Warburton, Eliot
Travels in Egypt and the Holy Land, or, The crescent and the cross: comprising the romance and realities of eastern travel — Philadelphia, 1859

Page: 182
Citation link: 
License: Public Domain Mark Use / Order
1 cm


[chap. xxiv

appreciation of the perfections of his own country is consider,
ably at issue with that of any other, gives us an account of having
carved his name on the same slab that bore the inscription written
there by Dessaix, in 1799, to commemorate his arrival with a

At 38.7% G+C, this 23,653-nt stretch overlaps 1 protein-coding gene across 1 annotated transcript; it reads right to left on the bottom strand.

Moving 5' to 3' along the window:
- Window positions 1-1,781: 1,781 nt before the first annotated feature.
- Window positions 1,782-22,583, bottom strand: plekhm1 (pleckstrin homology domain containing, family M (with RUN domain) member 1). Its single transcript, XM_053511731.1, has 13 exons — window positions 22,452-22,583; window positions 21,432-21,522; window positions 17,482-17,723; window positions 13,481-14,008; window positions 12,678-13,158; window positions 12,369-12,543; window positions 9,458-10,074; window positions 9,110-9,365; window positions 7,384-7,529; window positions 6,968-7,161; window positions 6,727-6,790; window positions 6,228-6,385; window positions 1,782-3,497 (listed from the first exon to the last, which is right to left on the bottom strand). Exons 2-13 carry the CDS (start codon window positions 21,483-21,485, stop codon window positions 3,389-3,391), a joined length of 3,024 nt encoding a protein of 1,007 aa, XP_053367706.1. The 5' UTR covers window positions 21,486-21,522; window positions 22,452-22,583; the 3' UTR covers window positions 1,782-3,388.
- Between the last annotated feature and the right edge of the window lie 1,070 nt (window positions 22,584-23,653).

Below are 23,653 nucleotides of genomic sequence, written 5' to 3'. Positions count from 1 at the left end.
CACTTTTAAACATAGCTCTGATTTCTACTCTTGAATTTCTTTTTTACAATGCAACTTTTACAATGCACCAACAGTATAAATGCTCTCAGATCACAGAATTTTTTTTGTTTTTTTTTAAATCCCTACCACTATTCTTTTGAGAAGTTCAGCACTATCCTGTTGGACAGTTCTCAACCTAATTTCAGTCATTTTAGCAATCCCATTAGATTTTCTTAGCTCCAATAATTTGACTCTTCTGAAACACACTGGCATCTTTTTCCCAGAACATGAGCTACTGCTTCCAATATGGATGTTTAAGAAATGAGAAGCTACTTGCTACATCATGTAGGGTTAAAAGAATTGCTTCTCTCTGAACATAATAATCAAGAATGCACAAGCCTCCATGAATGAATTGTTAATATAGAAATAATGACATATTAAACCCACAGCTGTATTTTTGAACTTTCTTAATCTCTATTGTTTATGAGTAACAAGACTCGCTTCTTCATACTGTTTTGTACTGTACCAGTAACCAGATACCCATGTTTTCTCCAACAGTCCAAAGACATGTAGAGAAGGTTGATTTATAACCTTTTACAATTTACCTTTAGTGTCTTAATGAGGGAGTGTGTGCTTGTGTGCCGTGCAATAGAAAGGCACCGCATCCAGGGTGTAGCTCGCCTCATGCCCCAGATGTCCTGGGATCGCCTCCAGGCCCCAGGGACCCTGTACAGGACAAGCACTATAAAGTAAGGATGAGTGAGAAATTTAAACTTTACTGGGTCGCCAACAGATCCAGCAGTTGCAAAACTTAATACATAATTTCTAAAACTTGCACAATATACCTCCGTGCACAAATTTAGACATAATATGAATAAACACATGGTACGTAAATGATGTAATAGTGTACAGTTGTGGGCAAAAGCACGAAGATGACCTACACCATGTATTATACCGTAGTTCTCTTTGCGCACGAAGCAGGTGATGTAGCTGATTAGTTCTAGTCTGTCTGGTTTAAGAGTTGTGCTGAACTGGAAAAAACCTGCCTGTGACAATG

French army in pursuit of the Mamelukes. Now, after Mr.
Stephens, came a French traveller, who thought it bad taste,
even in an American, to obtrude his identity into the company
of the French hero; the rather, perhaps, as there were some
acres of "spare" wall, equally available for the purpose: this
last enthusiast has carefully eradicated the name of Stephens,
and appended, moreover, the following aphorism,—" La page de
l'histoire ne doit pas etre salie."

The evening breeze found us ready to start with its first breath
for Wady Haifa.
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